In Plentyoffish Media Inc v Plenty More LLP  EWHC 2568 (Ch), the High Court of England and Wales has held that a foreign company’s reputation in the United Kingdom does not equate to goodwill in the United Kingdom and that actual customers are needed to bring an action in passing off.
Plentyoffish has apparently been operating one of the largest online dating services in the world under the name “Plentyoffish” since 2002. The site is claimed to be the second most viewed dating website in the United Kingdom and one of the 150 most visited websites in the country. There is no charge to join Plentyoffish’s dating services as the site is funded by online advertising.
Plentyoffish applied for a declaration of invalidity in respect of the figurative mark shown below, registered for dating services, on the basis that use of the mark was liable to be prevented by the law of passing off, contrary to Section 5(4)(a) of the Trade Marks Act 1994. It argued that it had acquired goodwill in the United Kingdom in the sign “Plenty of Fish” and that using the registered mark would cause a misrepresentation and that damage would be suffered or likely to arise.
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Plenty More LLP, started an online dating agency plentymorefish.com in 2006. Allegedly, there had been instances of confusion between the two services. In particular, customers had registered with Plenty More’s service, believing that it was the service operated by Plentyoffish, and had complained when money was debited from their credit cards.
Dismissing the application, the UK Intellectual Property Office held that the Section5(4)(a) ground was not made out because Plentyoffish had no goodwill in the United Kingdom on the relevant date. Despite evidence of hits or visits to the website from the United Kingdom, Plentyoffish had not shown that it actually had any customers or business in the country.
On appeal, Plentyoffish argued that all that was needed was a “trade connection” and that this was satisfied by the large number of hits or visits to its site at the relevant time. Plentyoffish also contended that the UK visitors should be regarded as customers, submitting that, with around four million UK visitors in 2007, its website had the benefit of an attractive force in bringing people to the site, even if it had no actual customers in the United Kingdom. According to Plentyoffish, this indicated goodwill.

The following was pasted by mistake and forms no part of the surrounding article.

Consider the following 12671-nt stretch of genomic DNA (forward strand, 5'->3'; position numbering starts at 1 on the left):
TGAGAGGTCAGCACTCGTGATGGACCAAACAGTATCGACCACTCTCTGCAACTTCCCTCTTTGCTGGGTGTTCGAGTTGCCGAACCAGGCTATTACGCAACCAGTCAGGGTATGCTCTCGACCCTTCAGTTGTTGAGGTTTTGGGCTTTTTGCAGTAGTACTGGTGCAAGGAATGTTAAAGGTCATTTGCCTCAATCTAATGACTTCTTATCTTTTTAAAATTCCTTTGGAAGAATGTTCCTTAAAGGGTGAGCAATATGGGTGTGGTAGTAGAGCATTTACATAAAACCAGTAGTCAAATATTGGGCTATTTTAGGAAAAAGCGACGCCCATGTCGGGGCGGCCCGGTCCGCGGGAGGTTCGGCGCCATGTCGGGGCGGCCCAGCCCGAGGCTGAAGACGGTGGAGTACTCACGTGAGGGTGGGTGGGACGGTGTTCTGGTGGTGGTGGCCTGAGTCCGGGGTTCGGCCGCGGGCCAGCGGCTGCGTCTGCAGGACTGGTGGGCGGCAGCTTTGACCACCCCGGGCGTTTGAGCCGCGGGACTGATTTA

Plenty More LLP argued that in the case of a foreign claimant, the relevant goodwill had to be UK goodwill, that a distinction had to be drawn between goodwill and reputation, and that a mark might be known to the public in the United Kingdom, but that this was not enough to found a cause of action.
Agreeing with Plenty More LLP, HHJ Birss found that a reputation in the United Kingdom was not sufficient and that customers in the United Kingdom were required whether the business provided products or services. The judge said that Plentyoffish’s “attractive force” submission had to be treated with care since it elided the existence of a reputation with the business to which the reputation must attach. It was clear on the authorities that a reputation alone was not sufficient.
This left the question of whether visitors to Plentyoffish’s site, regardless of their status as members, constituted customers. The judge accepted that the concept of “customers” must include people to whom the relevant services were actually provided, even if they received those services for free. The fact that they had not been charged was irrelevant provided Plentyoffish could show that it had indeed provided dating services to people in the United Kingdom. However, there was no evidence that before the relevant date visitors from the United Kingdom could even become members. The fact that Plentyoffish could earn money from its reputation was irrelevant. Plentyoffish had sought to equate visitors from the United Kingdom with “customers” on the basis that the business earned revenue from advertisers as a result of their visits or “hits”. The judge said that this argument had “lost touch with what the case is about”: a trade mark case about a sign used in relation to a particular class of service. For a member of the public to be a customer there still therefore had to be some sort of provision of the services in question.